I broke my collarbone (twice) and learned that cycling expects people to 'spring back' far too quickly

"Two weeks? I was back on the bike within 48 hours" was the response when Adam Jones got back on the bike after a break - why do cyclists expect an instant comeback?

Image of Adam Jones time trialling, with collarbone break xray
(Image credit: AnnabelleMayPhotography/NHS XRay)

For years I thought that breaking a collarbone was a cycling rite of passage. Something emphasised every season on Eurosport when a crash occurs and Carlton Kirby yells "Oh, my life!" for the umpteenth time and Sean Kelly responds with his signature, doleful "Yesss, well…" before a wincing rider touches his shoulder gingerly, prompting a qualifying: "Looks like a collarbone…". While other injuries are available, as Kirby might suggest, they just don’t quite seem as, er, cyclingy.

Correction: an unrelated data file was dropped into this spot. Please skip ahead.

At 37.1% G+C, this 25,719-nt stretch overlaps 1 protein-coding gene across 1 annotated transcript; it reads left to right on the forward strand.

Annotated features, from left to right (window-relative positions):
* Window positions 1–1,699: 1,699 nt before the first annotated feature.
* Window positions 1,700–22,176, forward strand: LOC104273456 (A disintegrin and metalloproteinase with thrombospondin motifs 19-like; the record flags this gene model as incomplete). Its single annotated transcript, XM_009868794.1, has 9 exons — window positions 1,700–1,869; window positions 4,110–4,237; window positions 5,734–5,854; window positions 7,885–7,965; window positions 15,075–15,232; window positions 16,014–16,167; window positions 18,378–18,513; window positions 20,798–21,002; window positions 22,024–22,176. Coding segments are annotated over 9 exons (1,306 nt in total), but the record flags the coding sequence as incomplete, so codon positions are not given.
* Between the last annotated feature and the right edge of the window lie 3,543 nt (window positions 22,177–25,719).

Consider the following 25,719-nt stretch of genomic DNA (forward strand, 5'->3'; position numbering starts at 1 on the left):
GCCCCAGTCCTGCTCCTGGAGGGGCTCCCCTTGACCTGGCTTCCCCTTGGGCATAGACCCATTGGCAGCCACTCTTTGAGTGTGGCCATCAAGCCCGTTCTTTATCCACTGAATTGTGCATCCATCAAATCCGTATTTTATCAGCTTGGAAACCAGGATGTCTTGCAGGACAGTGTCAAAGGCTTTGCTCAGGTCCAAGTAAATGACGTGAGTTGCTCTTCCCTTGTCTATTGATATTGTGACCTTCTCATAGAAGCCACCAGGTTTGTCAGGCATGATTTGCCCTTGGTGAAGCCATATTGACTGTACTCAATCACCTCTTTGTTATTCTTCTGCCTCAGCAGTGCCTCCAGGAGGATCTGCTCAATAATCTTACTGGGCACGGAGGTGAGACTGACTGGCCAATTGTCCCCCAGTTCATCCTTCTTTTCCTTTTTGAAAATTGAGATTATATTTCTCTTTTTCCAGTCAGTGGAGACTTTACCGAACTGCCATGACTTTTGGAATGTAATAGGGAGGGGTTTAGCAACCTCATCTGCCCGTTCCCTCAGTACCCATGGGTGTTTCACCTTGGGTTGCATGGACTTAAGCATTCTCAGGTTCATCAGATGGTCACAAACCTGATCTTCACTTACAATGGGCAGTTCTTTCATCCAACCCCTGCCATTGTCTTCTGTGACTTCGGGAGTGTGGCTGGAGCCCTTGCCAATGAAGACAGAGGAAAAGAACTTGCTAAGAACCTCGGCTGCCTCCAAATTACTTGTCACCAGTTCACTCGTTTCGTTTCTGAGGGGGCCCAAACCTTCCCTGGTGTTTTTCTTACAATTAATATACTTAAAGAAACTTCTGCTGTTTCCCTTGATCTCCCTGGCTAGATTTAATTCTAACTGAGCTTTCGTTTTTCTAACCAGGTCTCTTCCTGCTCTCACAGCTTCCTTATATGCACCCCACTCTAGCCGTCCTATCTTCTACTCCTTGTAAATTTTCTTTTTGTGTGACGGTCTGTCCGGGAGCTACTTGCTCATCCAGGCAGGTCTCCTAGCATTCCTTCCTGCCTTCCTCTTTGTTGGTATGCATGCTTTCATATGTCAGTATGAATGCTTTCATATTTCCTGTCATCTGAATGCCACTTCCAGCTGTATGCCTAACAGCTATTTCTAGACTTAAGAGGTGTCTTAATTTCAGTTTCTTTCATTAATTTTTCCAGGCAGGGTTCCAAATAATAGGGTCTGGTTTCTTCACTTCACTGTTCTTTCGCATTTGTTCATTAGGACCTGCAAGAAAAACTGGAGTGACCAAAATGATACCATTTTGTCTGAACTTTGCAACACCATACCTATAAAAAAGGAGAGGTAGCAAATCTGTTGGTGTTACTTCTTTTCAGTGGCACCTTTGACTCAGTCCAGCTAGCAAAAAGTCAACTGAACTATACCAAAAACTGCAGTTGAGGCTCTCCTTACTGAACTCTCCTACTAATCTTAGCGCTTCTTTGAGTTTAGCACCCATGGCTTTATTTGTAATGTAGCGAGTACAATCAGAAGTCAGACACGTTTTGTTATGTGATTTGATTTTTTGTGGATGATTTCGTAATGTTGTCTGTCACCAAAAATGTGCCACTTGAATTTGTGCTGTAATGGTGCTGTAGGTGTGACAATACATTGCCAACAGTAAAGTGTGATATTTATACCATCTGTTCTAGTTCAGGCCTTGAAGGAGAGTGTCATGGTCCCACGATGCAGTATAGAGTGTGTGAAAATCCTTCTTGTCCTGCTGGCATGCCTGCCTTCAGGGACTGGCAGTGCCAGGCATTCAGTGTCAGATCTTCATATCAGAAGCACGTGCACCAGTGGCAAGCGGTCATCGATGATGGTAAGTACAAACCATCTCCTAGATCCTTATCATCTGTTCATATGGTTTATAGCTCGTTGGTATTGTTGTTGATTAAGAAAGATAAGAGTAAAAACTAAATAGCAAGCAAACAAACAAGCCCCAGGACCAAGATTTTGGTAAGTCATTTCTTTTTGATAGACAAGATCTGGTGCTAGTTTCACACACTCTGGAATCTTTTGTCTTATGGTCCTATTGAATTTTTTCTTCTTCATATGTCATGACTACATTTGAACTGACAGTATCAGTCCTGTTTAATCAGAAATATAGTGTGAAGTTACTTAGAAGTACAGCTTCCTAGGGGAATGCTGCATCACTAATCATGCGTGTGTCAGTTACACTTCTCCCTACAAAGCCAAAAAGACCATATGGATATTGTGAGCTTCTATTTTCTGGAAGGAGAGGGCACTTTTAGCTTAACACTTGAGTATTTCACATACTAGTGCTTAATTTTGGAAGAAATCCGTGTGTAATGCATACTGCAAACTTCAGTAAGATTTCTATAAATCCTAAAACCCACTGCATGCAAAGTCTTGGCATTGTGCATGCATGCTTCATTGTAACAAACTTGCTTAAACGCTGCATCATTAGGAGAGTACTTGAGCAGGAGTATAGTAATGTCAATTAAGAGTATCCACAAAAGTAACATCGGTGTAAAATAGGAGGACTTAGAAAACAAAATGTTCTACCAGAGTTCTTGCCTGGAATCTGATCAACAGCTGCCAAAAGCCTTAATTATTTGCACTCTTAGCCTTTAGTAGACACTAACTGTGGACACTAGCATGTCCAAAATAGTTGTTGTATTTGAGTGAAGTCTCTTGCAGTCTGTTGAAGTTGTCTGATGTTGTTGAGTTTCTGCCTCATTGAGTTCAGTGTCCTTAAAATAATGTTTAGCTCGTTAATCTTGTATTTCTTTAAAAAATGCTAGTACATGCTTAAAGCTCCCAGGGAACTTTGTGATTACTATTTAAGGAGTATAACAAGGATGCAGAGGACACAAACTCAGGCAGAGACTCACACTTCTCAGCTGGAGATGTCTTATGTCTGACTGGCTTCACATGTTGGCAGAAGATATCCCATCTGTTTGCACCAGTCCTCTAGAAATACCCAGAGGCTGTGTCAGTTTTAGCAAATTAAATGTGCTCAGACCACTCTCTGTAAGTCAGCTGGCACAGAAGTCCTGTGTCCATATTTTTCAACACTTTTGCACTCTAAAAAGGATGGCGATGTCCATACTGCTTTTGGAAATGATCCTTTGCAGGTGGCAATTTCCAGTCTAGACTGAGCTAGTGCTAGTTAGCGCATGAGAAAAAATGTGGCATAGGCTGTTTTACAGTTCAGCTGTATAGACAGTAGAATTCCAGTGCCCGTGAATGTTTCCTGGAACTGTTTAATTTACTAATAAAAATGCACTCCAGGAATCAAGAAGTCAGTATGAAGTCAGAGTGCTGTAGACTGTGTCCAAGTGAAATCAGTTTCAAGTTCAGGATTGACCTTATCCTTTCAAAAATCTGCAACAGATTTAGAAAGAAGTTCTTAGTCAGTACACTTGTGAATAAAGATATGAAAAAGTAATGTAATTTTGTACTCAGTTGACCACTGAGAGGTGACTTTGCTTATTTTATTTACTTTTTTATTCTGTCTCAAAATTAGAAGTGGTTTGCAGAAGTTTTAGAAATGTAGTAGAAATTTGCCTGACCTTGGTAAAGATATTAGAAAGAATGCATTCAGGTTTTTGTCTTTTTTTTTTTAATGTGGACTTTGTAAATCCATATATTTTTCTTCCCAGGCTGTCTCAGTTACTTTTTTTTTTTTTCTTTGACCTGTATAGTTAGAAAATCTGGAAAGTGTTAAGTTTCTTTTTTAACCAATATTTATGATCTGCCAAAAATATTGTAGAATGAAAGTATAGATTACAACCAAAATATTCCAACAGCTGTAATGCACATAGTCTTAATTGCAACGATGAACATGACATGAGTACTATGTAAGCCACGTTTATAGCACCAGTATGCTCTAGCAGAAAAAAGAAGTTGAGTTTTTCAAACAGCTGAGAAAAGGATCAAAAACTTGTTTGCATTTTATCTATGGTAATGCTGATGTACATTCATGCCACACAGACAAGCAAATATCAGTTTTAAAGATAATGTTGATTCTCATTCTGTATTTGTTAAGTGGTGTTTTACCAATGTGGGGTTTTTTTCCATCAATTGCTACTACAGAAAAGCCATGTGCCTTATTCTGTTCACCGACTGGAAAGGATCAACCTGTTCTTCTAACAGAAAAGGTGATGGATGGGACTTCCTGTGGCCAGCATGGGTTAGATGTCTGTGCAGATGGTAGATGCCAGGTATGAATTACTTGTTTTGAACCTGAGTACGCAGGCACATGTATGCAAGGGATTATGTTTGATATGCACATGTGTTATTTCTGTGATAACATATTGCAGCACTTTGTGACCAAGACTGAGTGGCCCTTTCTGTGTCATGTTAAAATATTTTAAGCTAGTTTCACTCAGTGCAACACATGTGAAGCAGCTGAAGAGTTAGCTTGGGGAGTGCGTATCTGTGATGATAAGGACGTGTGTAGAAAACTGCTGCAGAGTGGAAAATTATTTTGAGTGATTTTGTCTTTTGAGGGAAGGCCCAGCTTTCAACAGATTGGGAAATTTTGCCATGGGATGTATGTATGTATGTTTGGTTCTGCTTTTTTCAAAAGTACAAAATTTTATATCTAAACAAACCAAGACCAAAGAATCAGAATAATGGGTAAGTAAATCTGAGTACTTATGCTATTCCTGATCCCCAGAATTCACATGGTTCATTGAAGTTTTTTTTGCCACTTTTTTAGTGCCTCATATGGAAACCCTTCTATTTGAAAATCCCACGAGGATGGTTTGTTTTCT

DeeJay100 Gran Fondo

Adam having finished the  DeeJay100 Gran Fondo with a broken collarbone

(Image credit: Adam Jones)

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